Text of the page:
Risk of Dementia and Depression in Young and Middle-aged Men Presenting with Nonmetastatic Prostate Cancer Treated with Androgen Deprivation Therapy.

Previous studies have found an association between androgen deprivation therapy (ADT) and an increased risk of dementia and depression in elderly men. This association remains controversial, and little is known about the effects of ADT in younger men.

To examine the association between the receipt of ADT and these outcomes in young men aged 40-64 yr presenting with nonmetastatic prostate cancer (PCa).

For this observational study, we identified 9117 men aged 40-64 yr diagnosed with localized PCa between 2007 and 2014, without a pre-existing neurocognitive diagnosis, using the TRICARE military database.

Kaplan-Meier curves were fitted to compare ADT versus no ADT. We also performed a subgroup analysis in patients undergoing ADT for ≥12 mo. The association between ADT and new-onset dementia or depression was evaluated using inverse-probability-of treatment-weight-adjusted Cox proportional hazards regression analysis.

Patients receiving ADT had a significantly higher incidence of depression (30.2 vs 15.8 per 1000 person years) and dementia (17.9 vs 7.5 per 1000 person years). The risk of developing either outcome was higher in the ADT cohort (depression: hazard ratio [HR] 2.07, p < 0.001; dementia: HR 1.70, p = 0.052). Additionally, there was a dose-response relationship between the duration of ADT and either outcome.

In our cohort of young men with PCa, the receipt of ADT was associated with an increased risk of developing dementia and depression. Long-term use of ADT was associated with the highest risk of neurocognitive outcomes.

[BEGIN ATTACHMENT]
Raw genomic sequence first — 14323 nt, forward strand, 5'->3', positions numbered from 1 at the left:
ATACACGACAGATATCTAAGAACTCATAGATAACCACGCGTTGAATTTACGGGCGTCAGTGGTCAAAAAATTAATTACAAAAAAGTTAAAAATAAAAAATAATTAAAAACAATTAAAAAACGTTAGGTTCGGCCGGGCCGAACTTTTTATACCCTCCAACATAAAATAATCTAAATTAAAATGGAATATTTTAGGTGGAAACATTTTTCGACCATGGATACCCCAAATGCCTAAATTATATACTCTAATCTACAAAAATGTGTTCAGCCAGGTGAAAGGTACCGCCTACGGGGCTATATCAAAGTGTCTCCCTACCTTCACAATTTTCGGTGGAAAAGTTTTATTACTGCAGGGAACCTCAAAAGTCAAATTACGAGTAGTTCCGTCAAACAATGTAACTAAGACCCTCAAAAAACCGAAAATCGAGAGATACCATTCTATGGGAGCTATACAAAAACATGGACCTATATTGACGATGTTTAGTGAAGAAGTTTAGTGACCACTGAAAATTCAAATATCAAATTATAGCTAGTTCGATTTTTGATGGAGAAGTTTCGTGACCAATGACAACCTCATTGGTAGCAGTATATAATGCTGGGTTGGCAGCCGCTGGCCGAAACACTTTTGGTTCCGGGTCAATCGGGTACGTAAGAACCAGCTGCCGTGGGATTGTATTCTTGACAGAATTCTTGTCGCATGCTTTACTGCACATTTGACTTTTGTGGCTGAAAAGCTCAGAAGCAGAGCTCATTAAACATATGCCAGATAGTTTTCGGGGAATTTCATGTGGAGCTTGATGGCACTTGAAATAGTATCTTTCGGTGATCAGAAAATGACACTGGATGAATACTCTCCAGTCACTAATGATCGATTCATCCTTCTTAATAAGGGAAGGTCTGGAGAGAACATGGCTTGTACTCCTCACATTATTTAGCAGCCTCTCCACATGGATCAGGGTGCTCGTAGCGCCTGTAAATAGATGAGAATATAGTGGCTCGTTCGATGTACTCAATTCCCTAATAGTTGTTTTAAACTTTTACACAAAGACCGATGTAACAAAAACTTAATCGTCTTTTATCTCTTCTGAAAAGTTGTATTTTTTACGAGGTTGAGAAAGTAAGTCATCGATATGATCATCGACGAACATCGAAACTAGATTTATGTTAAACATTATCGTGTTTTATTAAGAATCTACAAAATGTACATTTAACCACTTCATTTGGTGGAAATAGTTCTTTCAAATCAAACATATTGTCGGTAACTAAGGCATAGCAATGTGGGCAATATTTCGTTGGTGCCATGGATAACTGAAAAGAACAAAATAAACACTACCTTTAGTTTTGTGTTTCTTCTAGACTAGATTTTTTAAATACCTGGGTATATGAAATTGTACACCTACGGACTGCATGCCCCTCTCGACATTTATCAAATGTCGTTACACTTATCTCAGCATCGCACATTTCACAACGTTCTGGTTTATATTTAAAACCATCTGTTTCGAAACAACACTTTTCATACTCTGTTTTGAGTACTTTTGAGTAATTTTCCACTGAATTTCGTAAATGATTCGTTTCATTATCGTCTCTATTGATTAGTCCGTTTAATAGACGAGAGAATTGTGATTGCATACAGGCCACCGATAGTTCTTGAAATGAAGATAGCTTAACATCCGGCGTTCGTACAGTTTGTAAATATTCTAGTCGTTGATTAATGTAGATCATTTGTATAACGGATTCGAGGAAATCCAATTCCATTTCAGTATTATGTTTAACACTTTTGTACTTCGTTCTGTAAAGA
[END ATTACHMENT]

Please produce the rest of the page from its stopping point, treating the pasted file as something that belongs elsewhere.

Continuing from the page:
In this study, we looked at the risk of dementia and depression in patients <65 yr of age undergoing androgen deprivation therapy (ADT) for prostate cancer. We found that these patients had a higher risk of dementia and depression than those who did not undergo ADT.

European urology oncology. 2019 Oct 14 [Epub ahead of print]

Karl H Tully, David-Dan Nguyen, Peter Herzog, Ginger Jin, Joachim Noldus, Paul L Nguyen, Adam S Kibel, Maxine Sun, Bradley McGregor, Shehzad Basaria, Quoc-Dien Trinh

Division of Urological Surgery, Brigham and Women's Hospital, Harvard Medical School, Boston, MA, USA; Center for Surgery and Public Health, Brigham and Women's Hospital, Harvard Medical School, Boston, MA, USA; Department of Urology and Neurourology, Marien Hospital Herne, Ruhr-University Bochum, Herne, Germany., Division of Urological Surgery, Brigham and Women's Hospital, Harvard Medical School, Boston, MA, USA; Center for Surgery and Public Health, Brigham and Women's Hospital, Harvard Medical School, Boston, MA, USA; Faculty of Medicine, McGill University, Montreal, QC, Canada., Division of Urological Surgery, Brigham and Women's Hospital, Harvard Medical School, Boston, MA, USA; Center for Surgery and Public Health, Brigham and Women's Hospital, Harvard Medical School, Boston, MA, USA., Center for Surgery and Public Health, Brigham and Women's Hospital, Harvard Medical School, Boston, MA, USA., Department of Urology and Neurourology, Marien Hospital Herne, Ruhr-University Bochum, Herne, Germany., Department of Radiation Oncology, Dana Farber Cancer Institute, Harvard Medical School, Boston, MA, USA., Lank Center for Genitourinary Oncology, Dana Farber Cancer Institute, Harvard Medical School, Boston, MA, USA., Research Program in Men's Health: Aging and Metabolism, Brigham and Women's Hospital, Harvard Medical School, Boston, MA, USA., Division of Urological Surgery, Brigham and Women's Hospital, Harvard Medical School, Boston, MA, USA; Center for Surgery and Public Health, Brigham and Women's Hospital, Harvard Medical School, Boston, MA, USA. Electronic address: .